Noni supplements are mainly found in specialized health stores. In addition, there is a wide variety of noni supplement choices available through online retailers. Each brand of supplement may come with different concentrations or dosages. Although extracts or seed oils are overwhelmingly more accessible, capsules can also be found and purchased.

Growing

Quick Facts (Growing)
  • Life cyclePerennial
  • Harvested partsFruit
  • Growing habitatHumid regions
  • Plant spacing average3 m (9.84 ft)
  • Propagation techniquesCuttings, Stem cuttings
  • Potential insect pestsNematodes

Although noni naturally belongs to tropical regions, it is fairly easy to adapt it to a wide range of different light levels, from direct sun to shade, as well as to different soils.

Growing Guidelines

  • Noni can be grown from seeds, but it is usually more profitable to propagate it from stems or cuttings, since seed germination can take up to 12 months.
  • To get the best yields from noni, the plants should be spaced 10 feet (3 m) apart in order to avoid overcrowding and increasing pest susceptibility.

  • Moderate irrigation is necessary in order get the best possible fruit quality, although the plant can resist droughts if need be.

  • Pruning is strongly encouraged, since the noni tree can easily grow to 20 feet (6 m) tall, which would make it impossible to manage and harvest.

  • Stem propagation makes the plant more susceptible to plagues and diseases, particularly nematodes.

Additional Information

Quick Facts (Additional Information)
  • Other usesAnimal feed, Dye, Repellent

Plant Biology

  • Classification

    Noni is a member of the Rubiaceae family, which contains flowering plants, including approximately 13,000 species, the most famous of which is coffee (Coffea arabica). Other major and economically significant members of the Rubiaceae family include quinine, gambier, and Indian jasmine.

  • Varieties and Subspecies of Noni

    There are two main varieties of noni: Morinda citrifolia var. citrifolia, with enlongated leaves and cultivated mainly in Hawaii, and M. citrifolia var. bracteata, which grows mostly in Indonesia and can be recognized by the white bracts that surround the fruits. In addition, Hawaii also possesses a specific cultivar of noni known as 'Potteri', with white and green leaves.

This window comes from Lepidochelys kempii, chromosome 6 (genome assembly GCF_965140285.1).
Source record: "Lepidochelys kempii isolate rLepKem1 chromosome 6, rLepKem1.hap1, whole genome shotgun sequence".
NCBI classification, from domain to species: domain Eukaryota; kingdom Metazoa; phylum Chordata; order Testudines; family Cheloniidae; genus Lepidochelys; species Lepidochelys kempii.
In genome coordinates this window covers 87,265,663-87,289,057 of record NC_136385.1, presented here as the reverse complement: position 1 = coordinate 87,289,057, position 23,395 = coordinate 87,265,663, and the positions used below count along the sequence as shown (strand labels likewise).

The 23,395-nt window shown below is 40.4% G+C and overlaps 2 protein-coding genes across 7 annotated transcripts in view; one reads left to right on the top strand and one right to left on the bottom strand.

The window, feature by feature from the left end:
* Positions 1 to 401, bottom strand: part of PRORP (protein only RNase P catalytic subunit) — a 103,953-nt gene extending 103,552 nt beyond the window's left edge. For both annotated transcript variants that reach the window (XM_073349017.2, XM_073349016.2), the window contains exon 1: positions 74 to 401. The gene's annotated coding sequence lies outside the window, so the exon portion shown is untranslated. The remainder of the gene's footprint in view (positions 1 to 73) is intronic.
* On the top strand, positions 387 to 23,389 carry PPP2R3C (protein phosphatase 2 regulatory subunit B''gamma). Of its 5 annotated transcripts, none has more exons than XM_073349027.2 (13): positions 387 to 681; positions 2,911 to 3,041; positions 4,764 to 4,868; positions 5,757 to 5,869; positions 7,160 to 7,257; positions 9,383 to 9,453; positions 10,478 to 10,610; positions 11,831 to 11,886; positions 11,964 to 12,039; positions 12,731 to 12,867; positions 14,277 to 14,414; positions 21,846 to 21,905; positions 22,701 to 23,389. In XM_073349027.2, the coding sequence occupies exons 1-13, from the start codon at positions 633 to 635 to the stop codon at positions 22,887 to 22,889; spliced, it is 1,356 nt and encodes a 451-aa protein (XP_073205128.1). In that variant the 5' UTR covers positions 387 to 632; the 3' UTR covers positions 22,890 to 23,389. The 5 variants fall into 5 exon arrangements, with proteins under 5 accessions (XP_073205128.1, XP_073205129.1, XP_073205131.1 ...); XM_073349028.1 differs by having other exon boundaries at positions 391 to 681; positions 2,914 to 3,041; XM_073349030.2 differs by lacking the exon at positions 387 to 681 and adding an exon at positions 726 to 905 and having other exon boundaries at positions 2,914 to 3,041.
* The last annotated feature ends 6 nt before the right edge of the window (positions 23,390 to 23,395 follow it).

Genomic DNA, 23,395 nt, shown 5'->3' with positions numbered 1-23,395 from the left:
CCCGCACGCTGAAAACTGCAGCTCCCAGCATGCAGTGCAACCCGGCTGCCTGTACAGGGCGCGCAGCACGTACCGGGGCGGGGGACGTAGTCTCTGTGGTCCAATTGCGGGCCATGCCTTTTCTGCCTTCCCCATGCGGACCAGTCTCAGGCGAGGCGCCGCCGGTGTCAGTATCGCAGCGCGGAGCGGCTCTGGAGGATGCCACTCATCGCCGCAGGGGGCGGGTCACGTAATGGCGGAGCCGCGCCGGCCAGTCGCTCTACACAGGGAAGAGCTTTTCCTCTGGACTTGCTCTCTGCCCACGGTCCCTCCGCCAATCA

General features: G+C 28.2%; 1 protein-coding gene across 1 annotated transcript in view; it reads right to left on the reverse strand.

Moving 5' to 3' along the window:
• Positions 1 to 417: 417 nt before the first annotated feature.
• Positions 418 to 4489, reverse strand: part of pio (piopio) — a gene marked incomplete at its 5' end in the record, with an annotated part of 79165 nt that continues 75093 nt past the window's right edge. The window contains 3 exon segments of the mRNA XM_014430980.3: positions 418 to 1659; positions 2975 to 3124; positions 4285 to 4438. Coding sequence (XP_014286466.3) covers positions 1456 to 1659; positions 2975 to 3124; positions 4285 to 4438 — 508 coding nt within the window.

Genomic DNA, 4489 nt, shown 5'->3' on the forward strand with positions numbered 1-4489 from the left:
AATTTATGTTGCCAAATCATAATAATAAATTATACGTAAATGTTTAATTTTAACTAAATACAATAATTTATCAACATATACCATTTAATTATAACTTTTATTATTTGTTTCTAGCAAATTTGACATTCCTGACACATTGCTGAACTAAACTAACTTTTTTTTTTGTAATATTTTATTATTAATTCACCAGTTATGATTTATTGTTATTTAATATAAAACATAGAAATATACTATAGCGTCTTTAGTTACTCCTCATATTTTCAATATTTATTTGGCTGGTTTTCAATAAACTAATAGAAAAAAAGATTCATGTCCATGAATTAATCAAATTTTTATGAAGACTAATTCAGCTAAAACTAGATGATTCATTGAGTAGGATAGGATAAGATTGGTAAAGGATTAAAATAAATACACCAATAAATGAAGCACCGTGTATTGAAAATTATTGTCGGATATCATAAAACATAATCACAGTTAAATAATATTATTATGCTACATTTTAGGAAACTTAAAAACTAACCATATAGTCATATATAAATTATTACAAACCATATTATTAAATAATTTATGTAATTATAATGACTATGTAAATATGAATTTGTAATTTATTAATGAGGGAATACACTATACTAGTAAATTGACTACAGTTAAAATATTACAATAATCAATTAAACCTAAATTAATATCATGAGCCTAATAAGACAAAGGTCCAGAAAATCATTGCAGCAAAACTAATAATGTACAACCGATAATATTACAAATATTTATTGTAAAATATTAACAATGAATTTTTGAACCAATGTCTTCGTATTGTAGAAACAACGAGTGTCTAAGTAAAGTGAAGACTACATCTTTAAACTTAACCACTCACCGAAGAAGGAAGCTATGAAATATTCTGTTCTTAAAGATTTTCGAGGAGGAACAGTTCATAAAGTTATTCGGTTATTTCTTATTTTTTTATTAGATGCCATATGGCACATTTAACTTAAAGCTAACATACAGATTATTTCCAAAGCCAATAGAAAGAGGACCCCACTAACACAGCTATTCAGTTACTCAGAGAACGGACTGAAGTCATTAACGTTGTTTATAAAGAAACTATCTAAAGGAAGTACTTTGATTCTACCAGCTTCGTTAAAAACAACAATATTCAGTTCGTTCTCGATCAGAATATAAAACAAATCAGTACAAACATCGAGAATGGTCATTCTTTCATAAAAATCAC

Historical Information

For over 2,000 years, noni has been an important food source across different Pacific islands. The early French Polynesians consumed it in times of famine, while people in Burma (modern day Myanmar) cooked the unripe fruit in curries and ate the ripe fruits with salt. Australian aborigines were also fond of this fruit, and they were the first to apply its medicinal properties. On the Asian continent, the seeds, leaves, bark, and roots of the fruit were also eaten in India, Burma, and the Philippines. Nowadays, the production of noni and its related products are a multimillion-dollar industry.

Economic Data

The biggest commercial value of noni is in beverages, fruit powders, toiletries, and oil. The biggest markets for noni currently consist of Asia, Australia, and North America, and the largest producer is Hawaii. The worldwide market for noni moves an estimated $400 million USD annually.

Other Uses

  • Noni is often kept as an ornamental plant

  • The fruit's seeds are a popular bird feed

  • The trunk of noni tree is used as firewood.

  • The bark and roots are often used as pigment for red and yellow dyes

  • The juice can also be used as an effective insect repellent

Bibliography

  • NCCAM Herbs at a Glance, Noni
  • MedlinePlus Herbs and Supplements, Noni
  • New York University - Langone Medical Center, Noni
  • International Journal of Food Properties, Isolation and Identification of Antioxidative Compound from Fruit of Mengkudu (Morinda citrifolia L.), 2007
  • International Journal of Food Sciences and Nutrition, A new vegetable oil from noni (Morinda citrifolia) seeds, 2008
  • National Tropical Botanical Garden, Meet the Plants: Morinda citrifolia
  • Clinical and Experimental Pharmacology & Physiology, Digital image analysis of the effect of topically applied linoleic acid on acne microcomedones, 1998
  • Acta Pharmaceutica Sinica, Morinda citrifolia (Noni): a literature review and recent advances in Noni research, 2002